Exploring Chablis Climats

credit: Pure Chablis

There is a saying ” Do one thing and do it well.” This could be the motto of Chablis.  A very specialized and unique winegrowing region in Burgundy, France. A region that consists of 28,715 ha, approximately 3% of the French vineyards and where around 200 million bottles are produced annually (0.3% of wine production worldwide.) 

Located in the most northern vineyards of burgundy in the North East of France where the vineyards are 100% Chardonnay – that is Chablis. No other grape variety is allowed in the four Chablis Appellation d’Origine Contrôlée (AOC). It has been that way forever and I don’t anticipate that changing anything in the future. Although there are other grapes, Pinot Noir & Sauvignon Blanc, planted around the area, they can not be called Chablis. 

If you consider yourself a member of the ABC (Anything But Chardonnay) camp, don’t be too quick to foo foo away Chablis. These wines are very different from the butter-bombs of Napa/Sonoma and many other New World wine regions. These wines are sharp, crisp with acidity and dry to the bone. Not only may you be surprised by the wines themselves, you will be pleased to learn that they are also fantastic values and are some of Burgundy’s best buys.  

Chablis is actually a generic name for the most basic wine from the region. The appellation has increased dramatically since the early 1990s and now has approximately 13,000 acres of chardonnay under vine. These vines surround the small town of Chablis and its 19 other hamlets.

Created in 1938 Chablis, like Bordeaux, has different hierarchies for their wine.  The top is known as Cru Chablis in which there are seven vineyards. The next tier, Premier Cru has 40 vineyards. Finally there is Chablis and Petit Chablis where you see the most common and most variable wine. 

As with most of the vineyards in France, it was the Romans who introduced grapes into Chablis.  However it was the Cistercian monks of the abbey of Pontigny who solidified  the viticulture in the area and are thought to have introduced Chardonnay.  Late in the 19th century, vineyards were flourishing around the River Yonne and the best wines came from Chablis. The name became synonymous with the large quantities of dry white wine that was easily transported by river to Paris. 

Climate Concerns

The climate of a wine growing region is always important. It is a determining factor in what grapes are grown and the quality of the wines produced. Chablis is no different. In fact, climate has always been an integral part of their wine industry. 

Considered a semi-continental climate, Chablis has no maritime effect, so winters are long and cold and the summers are often hot. The uncertainty of the weather leads to a fluctuation in both quality and quantity of wine produced. Grape growers are always concerned with the possibility of Spring frost which have been known to cause sever damage to the young vines; a concern that lasts from March to May. Over the years, growers have combated this concern with heaters and smudge pots, which are effective but expensive.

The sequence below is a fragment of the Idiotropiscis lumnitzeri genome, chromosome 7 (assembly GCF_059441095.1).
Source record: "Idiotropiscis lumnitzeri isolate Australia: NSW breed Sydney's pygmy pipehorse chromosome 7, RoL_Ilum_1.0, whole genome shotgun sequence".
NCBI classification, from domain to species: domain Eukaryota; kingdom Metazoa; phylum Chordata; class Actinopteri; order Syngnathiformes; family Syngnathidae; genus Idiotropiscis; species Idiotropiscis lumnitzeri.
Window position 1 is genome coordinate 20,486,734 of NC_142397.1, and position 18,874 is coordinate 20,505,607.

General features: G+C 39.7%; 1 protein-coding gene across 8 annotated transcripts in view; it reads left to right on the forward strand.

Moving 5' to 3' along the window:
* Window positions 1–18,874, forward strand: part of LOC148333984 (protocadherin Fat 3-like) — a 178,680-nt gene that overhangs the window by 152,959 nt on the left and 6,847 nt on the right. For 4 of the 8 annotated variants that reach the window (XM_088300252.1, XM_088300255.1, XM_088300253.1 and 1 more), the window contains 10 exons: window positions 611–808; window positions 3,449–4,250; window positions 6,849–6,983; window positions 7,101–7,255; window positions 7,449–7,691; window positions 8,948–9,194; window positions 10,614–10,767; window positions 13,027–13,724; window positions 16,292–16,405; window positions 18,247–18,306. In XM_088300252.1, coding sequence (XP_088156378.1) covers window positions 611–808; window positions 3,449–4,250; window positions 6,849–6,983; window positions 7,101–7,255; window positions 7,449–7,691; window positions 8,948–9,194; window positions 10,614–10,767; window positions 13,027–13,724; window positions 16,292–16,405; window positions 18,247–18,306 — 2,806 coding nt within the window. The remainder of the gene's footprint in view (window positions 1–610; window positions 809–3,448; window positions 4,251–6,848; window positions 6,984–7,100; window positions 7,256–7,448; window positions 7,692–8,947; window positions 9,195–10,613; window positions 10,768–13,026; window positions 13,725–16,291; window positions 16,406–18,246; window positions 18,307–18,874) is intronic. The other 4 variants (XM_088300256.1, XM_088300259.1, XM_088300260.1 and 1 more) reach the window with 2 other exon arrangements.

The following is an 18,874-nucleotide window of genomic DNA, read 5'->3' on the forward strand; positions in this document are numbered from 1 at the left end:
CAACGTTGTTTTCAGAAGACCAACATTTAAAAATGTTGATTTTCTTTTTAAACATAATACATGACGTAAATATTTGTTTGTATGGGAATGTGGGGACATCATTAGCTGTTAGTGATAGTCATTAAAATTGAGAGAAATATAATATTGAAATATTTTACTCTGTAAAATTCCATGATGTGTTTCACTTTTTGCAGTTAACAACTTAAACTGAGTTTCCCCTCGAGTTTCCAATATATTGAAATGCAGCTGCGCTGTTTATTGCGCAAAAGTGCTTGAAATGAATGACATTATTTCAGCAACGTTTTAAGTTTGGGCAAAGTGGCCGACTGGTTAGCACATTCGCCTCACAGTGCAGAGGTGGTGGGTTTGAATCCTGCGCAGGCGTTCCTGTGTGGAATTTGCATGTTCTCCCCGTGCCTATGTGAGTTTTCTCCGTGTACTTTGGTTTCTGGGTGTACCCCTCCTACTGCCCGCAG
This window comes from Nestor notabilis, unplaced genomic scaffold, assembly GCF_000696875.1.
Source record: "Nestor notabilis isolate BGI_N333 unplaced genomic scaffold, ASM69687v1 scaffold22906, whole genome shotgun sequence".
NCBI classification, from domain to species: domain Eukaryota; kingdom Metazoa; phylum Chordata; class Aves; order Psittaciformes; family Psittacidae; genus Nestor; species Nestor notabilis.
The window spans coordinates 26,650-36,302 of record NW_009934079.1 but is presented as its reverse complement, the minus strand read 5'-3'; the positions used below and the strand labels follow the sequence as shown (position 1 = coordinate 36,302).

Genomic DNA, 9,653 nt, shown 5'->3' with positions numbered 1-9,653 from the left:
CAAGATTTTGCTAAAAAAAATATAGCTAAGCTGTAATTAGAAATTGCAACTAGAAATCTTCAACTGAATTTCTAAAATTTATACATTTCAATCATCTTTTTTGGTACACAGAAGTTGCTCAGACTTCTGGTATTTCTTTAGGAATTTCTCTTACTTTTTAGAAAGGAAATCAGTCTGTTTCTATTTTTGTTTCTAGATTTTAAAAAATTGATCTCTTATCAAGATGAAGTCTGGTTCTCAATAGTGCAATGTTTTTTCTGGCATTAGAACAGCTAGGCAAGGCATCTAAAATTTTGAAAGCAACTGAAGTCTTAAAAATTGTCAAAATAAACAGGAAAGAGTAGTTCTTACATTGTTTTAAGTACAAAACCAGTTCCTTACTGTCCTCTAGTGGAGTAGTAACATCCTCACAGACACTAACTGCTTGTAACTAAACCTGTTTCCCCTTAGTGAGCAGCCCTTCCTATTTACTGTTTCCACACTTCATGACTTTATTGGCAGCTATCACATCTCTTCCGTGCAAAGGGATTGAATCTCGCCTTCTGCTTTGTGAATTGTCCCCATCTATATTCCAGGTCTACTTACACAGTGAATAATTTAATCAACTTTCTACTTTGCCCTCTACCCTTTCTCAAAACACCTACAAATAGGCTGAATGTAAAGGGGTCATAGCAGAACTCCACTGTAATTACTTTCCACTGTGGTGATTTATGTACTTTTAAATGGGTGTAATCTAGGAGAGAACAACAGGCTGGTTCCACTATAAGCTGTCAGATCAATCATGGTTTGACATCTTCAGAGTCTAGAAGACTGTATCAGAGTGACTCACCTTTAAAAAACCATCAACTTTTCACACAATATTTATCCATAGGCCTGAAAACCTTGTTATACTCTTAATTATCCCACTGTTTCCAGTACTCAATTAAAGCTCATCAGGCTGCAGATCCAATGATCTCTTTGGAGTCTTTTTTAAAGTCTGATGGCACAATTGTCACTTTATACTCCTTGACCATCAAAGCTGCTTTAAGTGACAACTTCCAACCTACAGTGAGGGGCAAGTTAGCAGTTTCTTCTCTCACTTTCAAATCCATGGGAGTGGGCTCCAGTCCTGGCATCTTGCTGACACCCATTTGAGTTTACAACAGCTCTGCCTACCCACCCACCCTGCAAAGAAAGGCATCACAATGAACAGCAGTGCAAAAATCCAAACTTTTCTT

Chablis Premier Cru

Climats are specific designated plots of land that experience different geological and climatic conditions. Each Climat has its own organoleptic  qualities expressing different appearances, aromas, flavors and textures within the wine. The term “Climat” was officially recognized by the National Institute for Origins and Quality (INAO) in 1935. On July 4, 2015, the Climats were included on the UNESCO World Heritage list. For an area that is only 12.5 miles long and 8.5 miles wide, there is substantial diversity.  

The crisp minerality of the wines from Chablis are the result of the limestone soils.  200 million years ago, the region was part of the tropical sea. When you analyze the soils found here, you will find chunks of limestone and marl (limestone mixed with clay) along with fossils of sea creatures. The Kimmeridgian soils are from the Upper to Late Jurassic period.

Back in early November, I was privileged to participate in the Twitter chat  #ChablisClimats  led by Christy Canterbury MW. The chat focused on the 2000 acres of the 40 vineyards designated as Premier Cru. When discussing the wines of the region, to be technically correct, there is only one Premier Cru that consists of forty Chablis Climats and be sure to always capitalize “Climat.” Its etymology comes from the Greek work “klima” and the Latin term “clima” meaning inclination. Of the 40 Chablis Climats  within Premier Cru, 17 are most commonly used.

Media Samples: All thoughts & opinions are my own.

The Wines

Again, paralleling Bordeaux, Chablis is divided by a river. In this case the Serein River.  In terms of climate, the left bank sees the sun in the morning when it is colder and windier, while the right bank where the Grands Cru are located, these are all fully south or south-west facing, seeing the sun later in the day. The 40 Premier Cru Chablis Climats stretch across the hills on both sides of the Serein River. Throughout the hour, we discussed four Premier Cru Chablis. You can still follow the conversation by heading over to Twitter and search #ChablisClimats or by clicking here